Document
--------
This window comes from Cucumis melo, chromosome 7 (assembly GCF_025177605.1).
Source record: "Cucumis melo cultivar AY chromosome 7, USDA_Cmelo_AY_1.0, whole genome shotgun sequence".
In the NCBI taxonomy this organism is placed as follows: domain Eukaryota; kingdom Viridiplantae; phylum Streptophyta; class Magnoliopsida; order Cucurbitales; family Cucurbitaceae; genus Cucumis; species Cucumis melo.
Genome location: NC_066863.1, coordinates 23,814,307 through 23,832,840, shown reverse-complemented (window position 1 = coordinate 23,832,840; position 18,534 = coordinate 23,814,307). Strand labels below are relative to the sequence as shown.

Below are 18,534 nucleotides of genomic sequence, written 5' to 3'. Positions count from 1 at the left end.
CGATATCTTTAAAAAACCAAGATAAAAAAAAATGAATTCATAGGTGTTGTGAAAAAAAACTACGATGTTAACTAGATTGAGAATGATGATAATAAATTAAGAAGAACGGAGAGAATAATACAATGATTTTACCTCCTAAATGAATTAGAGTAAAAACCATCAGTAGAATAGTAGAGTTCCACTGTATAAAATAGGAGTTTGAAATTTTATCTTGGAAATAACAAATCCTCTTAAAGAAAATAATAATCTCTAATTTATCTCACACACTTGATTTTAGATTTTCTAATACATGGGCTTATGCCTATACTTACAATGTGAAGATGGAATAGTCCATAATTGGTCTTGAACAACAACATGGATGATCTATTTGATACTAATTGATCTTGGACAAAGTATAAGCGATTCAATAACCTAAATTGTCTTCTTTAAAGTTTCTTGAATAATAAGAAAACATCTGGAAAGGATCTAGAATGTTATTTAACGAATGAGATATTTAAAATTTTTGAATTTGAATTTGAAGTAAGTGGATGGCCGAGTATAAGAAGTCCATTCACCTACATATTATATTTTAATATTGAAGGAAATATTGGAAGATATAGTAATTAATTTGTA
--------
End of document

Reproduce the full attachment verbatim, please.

This window comes from Cucumis melo, chromosome 7 (assembly GCF_025177605.1).
Source record: "Cucumis melo cultivar AY chromosome 7, USDA_Cmelo_AY_1.0, whole genome shotgun sequence".
In the NCBI taxonomy this organism is placed as follows: domain Eukaryota; kingdom Viridiplantae; phylum Streptophyta; class Magnoliopsida; order Cucurbitales; family Cucurbitaceae; genus Cucumis; species Cucumis melo.
Genome location: NC_066863.1, coordinates 23,814,307 through 23,832,840, shown reverse-complemented (window position 1 = coordinate 23,832,840; position 18,534 = coordinate 23,814,307). Strand labels below are relative to the sequence as shown.

Below are 18,534 nucleotides of genomic sequence, written 5' to 3'. Positions count from 1 at the left end.
CGATATCTTTAAAAAACCAAGATAAAAAAAAATGAATTCATAGGTGTTGTGAAAAAAAACTACGATGTTAACTAGATTGAGAATGATGATAATAAATTAAGAAGAACGGAGAGAATAATACAATGATTTTACCTCCTAAATGAATTAGAGTAAAAACCATCAGTAGAATAGTAGAGTTCCACTGTATAAAATAGGAGTTTGAAATTTTATCTTGGAAATAACAAATCCTCTTAAAGAAAATAATAATCTCTAATTTATCTCACACACTTGATTTTAGATTTTCTAATACATGGGCTTATGCCTATACTTACAATGTGAAGATGGAATAGTCCATAATTGGTCTTGAACAACAACATGGATGATCTATTTGATACTAATTGATCTTGGACAAAGTATAAGCGATTCAATAACCTAAATTGTCTTCTTTAAAGTTTCTTGAATAATAAGAAAACATCTGGAAAGGATCTAGAATGTTATTTAACGAATGAGATATTTAAAATTTTTGAATTTGAATTTGAAGTAAGTGGATGGCCGAGTATAAGAAGTCCATTCACCTACATATTATATTTTAATATTGAAGGAAATATTGGAAGATATAGTAATTAATTTGTA